That sound you hear isn't the splashing of another iceberg falling into the sea – it's the proverbial death march.
Nearly 20 years ago, the Ross Ice Shelf, the largest ice shelf in Antarctica at several hundred meters thick, saw a huge chunk break off, float out to sea and break up again into several large pieces. Now, one of these pieces has started to float out to warmer waters where it is expected to die, NASA says.
Known as B-15T, this "coffin-shaped" iceberg is now floating around the South Atlantic, between South Georgia and the South Sandwich Islands, NASA said.
"B-15T’s journey to this iceberg graveyard has been a long one. Its parent berg (B-15) first broke away from the Ross Ice Shelf in March 2000," the government agency explained on its website. "It fractured over time into smaller bergs, many of which continued riding the Antarctic Coastal Current (counter-clockwise) around Antarctica."
For its entire lifespan, this iceberg went around Antarctica in the Antarctic Coastal Current, going counter-clockwise around Antarctica, NASA explained. But by the latter part of 2017, the Weddell Sea gyre had "redirected B-15T from its near circumnavigation and sent the berg drifting north."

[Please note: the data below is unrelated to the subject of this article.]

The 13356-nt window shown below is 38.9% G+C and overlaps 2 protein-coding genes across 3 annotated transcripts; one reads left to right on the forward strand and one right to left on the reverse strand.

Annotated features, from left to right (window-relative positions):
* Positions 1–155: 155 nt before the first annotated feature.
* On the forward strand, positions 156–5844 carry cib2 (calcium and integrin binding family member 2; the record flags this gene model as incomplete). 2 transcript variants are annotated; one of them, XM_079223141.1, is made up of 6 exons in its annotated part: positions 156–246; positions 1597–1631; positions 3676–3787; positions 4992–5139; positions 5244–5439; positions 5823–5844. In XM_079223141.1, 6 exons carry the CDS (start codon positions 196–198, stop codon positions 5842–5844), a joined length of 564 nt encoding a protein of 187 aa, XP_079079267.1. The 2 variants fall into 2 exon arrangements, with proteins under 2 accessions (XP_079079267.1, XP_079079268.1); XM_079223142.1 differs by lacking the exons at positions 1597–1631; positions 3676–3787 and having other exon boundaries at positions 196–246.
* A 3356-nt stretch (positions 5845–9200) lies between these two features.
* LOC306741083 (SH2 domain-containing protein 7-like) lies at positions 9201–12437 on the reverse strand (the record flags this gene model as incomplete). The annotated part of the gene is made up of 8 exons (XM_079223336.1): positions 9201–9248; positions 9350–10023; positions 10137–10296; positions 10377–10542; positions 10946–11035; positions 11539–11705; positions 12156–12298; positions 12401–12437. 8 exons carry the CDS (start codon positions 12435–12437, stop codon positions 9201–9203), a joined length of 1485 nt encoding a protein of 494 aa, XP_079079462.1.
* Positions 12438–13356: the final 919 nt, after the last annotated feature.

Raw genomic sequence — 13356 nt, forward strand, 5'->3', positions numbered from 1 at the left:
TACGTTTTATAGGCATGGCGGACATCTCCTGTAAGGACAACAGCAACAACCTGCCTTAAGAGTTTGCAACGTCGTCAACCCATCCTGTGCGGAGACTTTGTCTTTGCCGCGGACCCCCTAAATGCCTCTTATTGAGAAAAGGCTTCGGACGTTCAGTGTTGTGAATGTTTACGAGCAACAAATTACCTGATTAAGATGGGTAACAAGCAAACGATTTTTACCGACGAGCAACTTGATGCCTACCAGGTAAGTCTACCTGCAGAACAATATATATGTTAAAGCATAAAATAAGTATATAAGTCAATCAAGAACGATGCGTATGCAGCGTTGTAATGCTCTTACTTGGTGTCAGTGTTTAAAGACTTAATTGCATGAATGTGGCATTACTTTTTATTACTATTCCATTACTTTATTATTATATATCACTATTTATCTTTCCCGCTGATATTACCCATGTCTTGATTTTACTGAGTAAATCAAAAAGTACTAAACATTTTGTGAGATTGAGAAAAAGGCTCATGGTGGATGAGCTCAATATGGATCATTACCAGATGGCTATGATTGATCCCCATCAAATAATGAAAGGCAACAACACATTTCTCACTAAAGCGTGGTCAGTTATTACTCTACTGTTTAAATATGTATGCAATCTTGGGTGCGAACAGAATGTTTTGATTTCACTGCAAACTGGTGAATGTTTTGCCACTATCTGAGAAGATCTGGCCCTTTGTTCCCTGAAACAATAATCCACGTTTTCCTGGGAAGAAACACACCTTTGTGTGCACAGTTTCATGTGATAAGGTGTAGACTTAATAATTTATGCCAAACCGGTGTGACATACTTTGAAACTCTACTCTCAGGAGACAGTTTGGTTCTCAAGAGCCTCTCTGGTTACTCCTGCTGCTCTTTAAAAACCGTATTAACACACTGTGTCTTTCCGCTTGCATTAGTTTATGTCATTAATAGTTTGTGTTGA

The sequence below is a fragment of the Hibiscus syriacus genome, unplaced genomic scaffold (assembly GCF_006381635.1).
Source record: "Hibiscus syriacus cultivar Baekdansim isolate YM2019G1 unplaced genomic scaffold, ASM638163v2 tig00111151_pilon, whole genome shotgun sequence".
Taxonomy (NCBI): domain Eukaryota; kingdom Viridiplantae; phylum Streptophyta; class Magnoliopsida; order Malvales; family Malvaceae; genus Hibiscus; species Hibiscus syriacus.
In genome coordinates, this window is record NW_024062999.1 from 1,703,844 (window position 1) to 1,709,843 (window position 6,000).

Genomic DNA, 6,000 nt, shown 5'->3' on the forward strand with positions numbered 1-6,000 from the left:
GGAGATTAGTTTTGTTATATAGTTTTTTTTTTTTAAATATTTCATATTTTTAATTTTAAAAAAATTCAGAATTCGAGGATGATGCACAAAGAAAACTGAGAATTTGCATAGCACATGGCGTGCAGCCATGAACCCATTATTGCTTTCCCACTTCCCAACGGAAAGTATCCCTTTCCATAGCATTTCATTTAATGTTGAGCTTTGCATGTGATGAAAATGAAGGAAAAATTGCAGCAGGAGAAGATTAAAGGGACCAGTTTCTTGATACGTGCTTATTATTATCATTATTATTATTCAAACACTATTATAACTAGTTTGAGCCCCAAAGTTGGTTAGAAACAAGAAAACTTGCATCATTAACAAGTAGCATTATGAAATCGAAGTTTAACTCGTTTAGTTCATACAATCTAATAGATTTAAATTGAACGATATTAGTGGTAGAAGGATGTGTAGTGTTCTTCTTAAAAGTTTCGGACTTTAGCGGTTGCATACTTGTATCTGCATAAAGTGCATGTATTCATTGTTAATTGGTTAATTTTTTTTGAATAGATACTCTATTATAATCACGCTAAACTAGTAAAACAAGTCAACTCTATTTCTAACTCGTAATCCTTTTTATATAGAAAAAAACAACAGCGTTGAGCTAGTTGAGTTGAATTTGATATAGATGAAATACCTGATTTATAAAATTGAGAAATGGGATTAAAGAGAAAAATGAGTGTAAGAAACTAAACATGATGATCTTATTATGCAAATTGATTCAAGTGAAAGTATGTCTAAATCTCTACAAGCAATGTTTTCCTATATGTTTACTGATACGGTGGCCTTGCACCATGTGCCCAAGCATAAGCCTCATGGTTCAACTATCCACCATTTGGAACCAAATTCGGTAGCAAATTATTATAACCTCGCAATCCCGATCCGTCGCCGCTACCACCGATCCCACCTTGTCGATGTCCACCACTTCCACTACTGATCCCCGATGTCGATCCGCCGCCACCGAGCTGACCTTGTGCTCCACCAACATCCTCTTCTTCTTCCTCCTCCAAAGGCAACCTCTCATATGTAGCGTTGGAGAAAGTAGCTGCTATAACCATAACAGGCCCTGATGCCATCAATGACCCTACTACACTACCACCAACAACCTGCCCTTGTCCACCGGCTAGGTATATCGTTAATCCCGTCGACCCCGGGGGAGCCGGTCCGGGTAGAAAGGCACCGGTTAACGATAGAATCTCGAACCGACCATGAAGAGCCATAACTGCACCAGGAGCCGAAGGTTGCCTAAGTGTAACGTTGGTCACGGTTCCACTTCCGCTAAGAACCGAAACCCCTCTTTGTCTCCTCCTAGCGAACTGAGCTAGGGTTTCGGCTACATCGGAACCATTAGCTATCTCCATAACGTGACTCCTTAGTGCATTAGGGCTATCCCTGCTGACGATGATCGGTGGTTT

From there, it entered the Antarctic Circumpolar Current, which "funnels through the Drake Passage, then steered the iceberg toward the east and its current location." At this spot on the Earth, water is significantly warmer than the Southern Ocean and is considered "deadly" for icebergs.
NASA/UMBC glaciologist Chris Shuman said that the odd shape was acquired long ago and is the byproduct of a number of collisions, including hitting the Ross Ice Shelf itself, bedrock along the coast and other tabular icebergs.
“The coffin shape is an accident of time and space, given the approximately 18.5-year voyage of B-15T,” Shuman said. “We can only guess at the forces that have acted on this remnant of B-15 along the long way around Antarctica.”
Last month, NASA released images of a huge, flat iceberg with perfect, right angles, floating among sea ice just off the Larsen C ice shelf.
Fox News' Christopher Carbone contributed to this report. Follow Chris Ciaccia on Twitter @Chris_Ciaccia